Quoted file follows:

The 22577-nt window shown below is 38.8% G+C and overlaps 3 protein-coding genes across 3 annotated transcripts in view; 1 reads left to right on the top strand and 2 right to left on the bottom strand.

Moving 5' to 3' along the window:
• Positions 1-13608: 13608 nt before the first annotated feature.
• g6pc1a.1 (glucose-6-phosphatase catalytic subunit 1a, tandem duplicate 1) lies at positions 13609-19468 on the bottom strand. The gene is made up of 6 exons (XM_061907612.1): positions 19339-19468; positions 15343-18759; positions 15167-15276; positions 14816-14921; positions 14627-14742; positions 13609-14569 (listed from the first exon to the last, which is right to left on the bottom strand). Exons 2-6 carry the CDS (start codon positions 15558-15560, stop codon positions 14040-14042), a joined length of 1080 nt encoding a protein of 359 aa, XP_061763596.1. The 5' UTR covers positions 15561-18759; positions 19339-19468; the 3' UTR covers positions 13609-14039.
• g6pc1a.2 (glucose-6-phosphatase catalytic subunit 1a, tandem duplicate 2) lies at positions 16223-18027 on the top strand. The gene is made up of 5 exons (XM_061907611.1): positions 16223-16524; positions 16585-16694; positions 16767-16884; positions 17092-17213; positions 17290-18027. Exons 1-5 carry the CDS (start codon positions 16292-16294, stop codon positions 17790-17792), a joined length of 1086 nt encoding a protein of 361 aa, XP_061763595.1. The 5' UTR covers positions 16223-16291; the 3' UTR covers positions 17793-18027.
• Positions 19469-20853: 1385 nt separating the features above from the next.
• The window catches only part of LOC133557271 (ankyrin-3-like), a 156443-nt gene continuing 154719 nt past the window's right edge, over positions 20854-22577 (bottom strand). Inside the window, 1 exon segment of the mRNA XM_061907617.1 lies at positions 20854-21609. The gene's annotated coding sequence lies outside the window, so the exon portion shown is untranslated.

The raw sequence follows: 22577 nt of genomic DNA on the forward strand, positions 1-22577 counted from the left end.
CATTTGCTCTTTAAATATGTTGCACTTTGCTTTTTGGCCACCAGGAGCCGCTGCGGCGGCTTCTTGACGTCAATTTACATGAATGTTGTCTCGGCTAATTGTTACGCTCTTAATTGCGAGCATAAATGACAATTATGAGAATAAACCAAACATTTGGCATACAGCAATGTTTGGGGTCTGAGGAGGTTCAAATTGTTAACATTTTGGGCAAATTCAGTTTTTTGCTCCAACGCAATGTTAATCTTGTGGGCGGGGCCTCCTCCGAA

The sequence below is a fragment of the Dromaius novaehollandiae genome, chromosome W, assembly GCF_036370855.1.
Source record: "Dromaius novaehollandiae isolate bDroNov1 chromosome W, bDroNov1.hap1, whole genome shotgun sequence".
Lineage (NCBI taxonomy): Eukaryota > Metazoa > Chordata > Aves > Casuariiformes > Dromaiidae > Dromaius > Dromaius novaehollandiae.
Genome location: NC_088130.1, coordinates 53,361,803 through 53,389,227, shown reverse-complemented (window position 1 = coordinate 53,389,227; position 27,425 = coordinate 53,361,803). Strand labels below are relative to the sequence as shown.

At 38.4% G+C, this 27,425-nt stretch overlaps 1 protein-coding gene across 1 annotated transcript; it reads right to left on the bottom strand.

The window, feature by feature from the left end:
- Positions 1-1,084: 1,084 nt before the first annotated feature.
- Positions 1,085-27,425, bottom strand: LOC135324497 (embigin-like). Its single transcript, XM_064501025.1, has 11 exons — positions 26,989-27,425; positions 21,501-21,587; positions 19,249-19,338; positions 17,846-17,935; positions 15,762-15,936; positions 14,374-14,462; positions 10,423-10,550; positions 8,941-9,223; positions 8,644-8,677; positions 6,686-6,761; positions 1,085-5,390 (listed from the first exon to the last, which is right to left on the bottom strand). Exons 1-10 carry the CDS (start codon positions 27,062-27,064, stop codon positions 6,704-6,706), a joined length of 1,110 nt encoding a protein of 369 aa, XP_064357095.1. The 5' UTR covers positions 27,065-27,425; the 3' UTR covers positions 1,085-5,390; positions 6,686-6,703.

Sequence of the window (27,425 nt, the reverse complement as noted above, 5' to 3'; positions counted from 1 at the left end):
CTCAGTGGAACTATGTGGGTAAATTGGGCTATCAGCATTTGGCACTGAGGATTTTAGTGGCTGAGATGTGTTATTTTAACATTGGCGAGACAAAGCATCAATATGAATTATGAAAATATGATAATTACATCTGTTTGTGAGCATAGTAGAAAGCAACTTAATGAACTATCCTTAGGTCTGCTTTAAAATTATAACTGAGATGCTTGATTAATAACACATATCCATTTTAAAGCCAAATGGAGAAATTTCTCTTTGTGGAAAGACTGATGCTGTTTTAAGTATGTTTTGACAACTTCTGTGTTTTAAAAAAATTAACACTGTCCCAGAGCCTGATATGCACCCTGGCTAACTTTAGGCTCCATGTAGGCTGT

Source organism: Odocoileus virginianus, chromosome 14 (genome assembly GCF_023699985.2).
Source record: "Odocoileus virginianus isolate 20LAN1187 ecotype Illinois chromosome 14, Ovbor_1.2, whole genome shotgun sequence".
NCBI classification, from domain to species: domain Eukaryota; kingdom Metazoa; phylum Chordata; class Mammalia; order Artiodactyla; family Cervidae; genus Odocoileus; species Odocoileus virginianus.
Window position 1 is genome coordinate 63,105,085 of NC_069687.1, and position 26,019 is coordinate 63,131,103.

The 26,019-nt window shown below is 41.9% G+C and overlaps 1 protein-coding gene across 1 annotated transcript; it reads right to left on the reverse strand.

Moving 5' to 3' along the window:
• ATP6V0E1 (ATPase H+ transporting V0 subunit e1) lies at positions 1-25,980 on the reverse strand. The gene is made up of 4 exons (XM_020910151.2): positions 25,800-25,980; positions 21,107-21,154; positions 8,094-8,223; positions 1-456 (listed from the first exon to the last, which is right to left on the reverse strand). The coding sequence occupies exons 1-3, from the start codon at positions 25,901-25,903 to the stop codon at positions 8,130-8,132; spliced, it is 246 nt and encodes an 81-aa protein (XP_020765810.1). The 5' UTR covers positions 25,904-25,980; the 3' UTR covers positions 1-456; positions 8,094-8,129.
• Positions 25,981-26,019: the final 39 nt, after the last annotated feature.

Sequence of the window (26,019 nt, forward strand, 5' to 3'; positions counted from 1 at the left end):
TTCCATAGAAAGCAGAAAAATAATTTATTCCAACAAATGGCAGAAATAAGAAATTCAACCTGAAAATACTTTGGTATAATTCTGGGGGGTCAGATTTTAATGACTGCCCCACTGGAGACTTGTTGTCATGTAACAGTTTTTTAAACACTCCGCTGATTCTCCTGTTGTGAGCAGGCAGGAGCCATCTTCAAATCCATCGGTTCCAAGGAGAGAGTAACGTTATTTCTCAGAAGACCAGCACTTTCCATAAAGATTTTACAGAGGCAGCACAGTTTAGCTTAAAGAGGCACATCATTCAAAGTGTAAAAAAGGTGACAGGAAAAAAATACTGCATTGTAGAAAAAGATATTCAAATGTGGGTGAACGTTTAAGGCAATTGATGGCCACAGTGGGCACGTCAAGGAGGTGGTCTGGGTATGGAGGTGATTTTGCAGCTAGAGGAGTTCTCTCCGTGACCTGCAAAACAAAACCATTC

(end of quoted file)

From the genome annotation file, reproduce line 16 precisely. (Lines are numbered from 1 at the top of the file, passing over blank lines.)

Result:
- Positions 1-1,084: 1,084 nt before the first annotated feature.